Not qualifying for a home mortgage loan, even though you may have saved enough money to make the down payment, is disappointing. It is usually very disappointing for the seller too, who may have put considerable time and effort, as well as money, into trying to make the sale. However, you and the seller could make a lease to own or lease-purchase agreement.
In a lease to own agreement, the seller agrees to offer the potential buyer an “option to purchase” the house at or before a particular chosen date. The buyer makes the down payment, and then pays rent on the property every month during the agreed-upon time period. At the end of that time, if the buyer qualifies for the mortgage loan, he can go ahead and make the purchase.
People who do not have a qualifying level of income or credit necessary to buy a house, but who expect those circumstances to change in a few years, have access to options and opportunities through a lease to own agreement that otherwise would not be open to them. This can be a way to call “dibs” on a house you love, preventing others from taking it instead while you position yourself to make the purchase.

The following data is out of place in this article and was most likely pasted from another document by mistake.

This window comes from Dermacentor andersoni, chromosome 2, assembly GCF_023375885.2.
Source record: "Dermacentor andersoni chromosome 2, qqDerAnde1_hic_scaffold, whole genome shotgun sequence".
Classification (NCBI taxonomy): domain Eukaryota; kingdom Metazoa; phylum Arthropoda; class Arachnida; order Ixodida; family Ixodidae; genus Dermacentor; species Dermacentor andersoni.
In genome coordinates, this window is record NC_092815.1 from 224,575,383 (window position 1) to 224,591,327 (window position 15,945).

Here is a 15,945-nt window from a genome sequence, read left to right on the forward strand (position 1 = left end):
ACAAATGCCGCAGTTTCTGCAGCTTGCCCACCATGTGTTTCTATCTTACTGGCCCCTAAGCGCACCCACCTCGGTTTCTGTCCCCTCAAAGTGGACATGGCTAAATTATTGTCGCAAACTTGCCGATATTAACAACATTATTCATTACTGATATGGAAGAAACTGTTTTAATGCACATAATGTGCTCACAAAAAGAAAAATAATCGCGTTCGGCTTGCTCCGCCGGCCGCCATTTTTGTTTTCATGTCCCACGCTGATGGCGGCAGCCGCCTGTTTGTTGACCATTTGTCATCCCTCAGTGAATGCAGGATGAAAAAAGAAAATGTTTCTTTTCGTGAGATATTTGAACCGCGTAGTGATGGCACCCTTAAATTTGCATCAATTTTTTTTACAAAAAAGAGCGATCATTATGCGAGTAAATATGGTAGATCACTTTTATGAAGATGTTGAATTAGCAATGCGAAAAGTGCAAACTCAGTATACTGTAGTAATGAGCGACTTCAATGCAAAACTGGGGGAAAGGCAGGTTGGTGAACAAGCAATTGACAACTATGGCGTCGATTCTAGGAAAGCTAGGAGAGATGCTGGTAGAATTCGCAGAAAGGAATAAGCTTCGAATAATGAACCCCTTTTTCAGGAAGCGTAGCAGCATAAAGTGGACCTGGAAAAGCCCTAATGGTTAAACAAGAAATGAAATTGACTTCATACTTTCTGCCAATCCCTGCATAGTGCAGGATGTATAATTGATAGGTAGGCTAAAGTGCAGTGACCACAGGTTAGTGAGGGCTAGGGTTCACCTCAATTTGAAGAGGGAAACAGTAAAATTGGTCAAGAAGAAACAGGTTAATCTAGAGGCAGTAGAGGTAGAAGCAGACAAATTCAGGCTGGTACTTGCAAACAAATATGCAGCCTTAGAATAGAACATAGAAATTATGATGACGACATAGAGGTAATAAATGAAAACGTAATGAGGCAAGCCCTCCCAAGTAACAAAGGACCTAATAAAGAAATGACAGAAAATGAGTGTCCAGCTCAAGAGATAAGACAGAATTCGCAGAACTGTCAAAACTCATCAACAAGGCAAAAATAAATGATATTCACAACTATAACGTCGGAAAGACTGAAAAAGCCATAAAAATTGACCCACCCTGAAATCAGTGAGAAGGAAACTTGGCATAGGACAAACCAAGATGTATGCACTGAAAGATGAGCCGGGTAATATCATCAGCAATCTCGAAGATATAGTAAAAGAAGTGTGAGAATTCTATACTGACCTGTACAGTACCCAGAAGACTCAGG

It is possible that the circumstances of your life will not change significantly, or will worsen, between the time in which the lease to own agreement is signed and when the option to buy becomes available. Thus you lose your down payment, and your rent payments (which otherwise would have been considered equity). You walk away empty-handed, while the seller will have profited more than with a normal rental situation.
Another inherent danger is that if, during the probationary time period in which you are renting, if you deviate in any way from the agreement, such as to miss or be late on a payment, the seller can decide that the agreement has been forfeited. At that point, you lose the down payment and equity. This can also happen if the seller dies or goes bankrupt.